The CB1R rs2023239 receptor gene variant significantly affects the reinforcing effects of nicotine, but not cue reactivity, in human smokers

Tobacco smoking is a leading cause of preventable death, yet only one-third of those who try can successfully quit smoking. This highlights the current lack of effective treatment options for nicotine dependence. Treatment personalization, an emerging, effective smoking cessation treatment, involves customizing therapies based on some genetic features of the patients.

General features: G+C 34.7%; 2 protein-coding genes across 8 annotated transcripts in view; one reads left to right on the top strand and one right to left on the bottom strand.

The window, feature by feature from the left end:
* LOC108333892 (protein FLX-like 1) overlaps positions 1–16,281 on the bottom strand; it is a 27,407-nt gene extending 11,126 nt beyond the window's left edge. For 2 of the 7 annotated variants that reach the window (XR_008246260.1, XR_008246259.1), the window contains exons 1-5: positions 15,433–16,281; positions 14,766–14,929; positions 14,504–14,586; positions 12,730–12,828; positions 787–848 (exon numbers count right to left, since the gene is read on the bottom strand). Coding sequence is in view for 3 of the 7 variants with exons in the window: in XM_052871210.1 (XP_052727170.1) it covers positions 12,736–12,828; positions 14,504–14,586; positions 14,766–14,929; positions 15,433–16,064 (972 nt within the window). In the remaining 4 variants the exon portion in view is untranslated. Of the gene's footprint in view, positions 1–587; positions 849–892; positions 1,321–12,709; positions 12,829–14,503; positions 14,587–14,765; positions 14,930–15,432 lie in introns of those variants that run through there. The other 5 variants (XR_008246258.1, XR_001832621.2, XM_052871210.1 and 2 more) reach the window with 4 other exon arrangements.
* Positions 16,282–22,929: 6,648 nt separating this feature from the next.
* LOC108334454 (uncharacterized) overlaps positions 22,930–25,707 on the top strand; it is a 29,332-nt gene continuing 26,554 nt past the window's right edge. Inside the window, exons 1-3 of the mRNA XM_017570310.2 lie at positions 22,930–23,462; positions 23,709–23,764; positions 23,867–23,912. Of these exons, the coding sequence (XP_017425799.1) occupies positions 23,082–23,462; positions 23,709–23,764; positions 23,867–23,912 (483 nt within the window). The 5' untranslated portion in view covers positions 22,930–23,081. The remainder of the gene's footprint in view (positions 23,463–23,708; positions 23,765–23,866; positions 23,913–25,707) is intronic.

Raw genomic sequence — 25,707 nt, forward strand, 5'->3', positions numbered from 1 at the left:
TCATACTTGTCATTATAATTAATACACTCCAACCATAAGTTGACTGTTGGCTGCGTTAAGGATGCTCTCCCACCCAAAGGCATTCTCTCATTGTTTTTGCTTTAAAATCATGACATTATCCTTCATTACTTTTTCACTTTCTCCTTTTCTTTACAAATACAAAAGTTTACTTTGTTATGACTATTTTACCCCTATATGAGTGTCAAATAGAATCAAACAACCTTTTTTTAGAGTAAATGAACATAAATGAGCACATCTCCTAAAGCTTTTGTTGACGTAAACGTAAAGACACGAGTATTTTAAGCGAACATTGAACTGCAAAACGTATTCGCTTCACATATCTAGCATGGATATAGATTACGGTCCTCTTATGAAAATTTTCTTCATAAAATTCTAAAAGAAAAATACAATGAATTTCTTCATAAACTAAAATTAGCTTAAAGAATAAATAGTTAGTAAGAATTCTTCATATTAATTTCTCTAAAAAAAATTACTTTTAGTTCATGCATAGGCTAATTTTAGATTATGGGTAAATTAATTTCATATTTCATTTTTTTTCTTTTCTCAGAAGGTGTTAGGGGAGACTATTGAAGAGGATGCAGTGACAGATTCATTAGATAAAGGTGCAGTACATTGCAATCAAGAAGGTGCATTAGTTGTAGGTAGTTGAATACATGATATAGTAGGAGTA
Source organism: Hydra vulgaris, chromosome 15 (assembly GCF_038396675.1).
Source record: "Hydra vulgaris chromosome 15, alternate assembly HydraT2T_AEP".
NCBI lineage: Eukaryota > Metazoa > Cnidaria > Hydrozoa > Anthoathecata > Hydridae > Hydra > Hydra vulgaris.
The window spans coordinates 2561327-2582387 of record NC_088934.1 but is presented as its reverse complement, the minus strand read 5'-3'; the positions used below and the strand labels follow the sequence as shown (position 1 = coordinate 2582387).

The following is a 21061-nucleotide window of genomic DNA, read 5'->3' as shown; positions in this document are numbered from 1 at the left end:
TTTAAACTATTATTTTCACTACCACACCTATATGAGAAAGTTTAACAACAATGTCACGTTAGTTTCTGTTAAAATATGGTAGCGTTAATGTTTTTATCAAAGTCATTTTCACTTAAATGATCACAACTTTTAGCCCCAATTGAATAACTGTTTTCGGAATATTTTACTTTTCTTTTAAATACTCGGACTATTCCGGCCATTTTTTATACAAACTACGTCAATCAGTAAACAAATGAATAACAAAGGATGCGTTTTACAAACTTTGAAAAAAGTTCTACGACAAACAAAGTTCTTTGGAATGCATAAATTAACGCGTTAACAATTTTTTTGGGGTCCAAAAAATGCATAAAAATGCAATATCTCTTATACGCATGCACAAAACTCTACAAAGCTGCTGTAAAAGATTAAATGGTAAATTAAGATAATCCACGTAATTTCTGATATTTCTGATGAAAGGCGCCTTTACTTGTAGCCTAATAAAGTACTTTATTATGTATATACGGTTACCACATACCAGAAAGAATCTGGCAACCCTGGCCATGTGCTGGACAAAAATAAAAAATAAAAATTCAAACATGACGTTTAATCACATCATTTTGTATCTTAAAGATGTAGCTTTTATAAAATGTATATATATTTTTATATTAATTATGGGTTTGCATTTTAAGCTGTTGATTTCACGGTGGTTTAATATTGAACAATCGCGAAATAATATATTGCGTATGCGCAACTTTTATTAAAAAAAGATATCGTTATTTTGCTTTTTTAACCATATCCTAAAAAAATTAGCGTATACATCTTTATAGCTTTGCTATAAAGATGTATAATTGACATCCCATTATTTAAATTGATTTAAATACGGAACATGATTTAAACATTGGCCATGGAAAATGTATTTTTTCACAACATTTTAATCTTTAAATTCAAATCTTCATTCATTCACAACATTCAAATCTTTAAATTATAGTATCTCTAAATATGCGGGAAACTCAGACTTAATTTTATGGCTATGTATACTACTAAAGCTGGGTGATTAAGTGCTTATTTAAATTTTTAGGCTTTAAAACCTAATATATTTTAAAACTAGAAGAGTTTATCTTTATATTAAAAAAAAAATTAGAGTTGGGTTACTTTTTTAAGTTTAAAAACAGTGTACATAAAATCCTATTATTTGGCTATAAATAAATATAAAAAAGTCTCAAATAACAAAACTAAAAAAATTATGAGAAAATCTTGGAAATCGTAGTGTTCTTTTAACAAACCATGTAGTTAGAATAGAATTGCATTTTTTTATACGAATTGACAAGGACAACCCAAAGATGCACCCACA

A genetic feature recently found by scientists to influence nicotine dependence in smokers is the variation in the CB1-encoding gene. This gene encodes for the cannabinoid receptor CB1, which is widely expressed in the brain and involved in multiple signaling processes important for human’s behavior. More specifically, according to a recent study, although all smokers chose cigarettes with higher nicotine concentration more often than cigarettes with lower nicotine concentration, those having one variant of this gene appeared to have significantly weaker preference. In other words, variations in CB1 receptor expression appear to have a significant effect on nicotine reinforcement, or the desire and preference for nicotine, among smokers. This exciting and surprising finding provides impetus for further studies into the influence on smoking behaviors of the CB1 receptor in particular and the endocannabinoid signaling system that it belongs to in general, which have vast implications on innovative genetic-driven smoking cessation personalized treatment.


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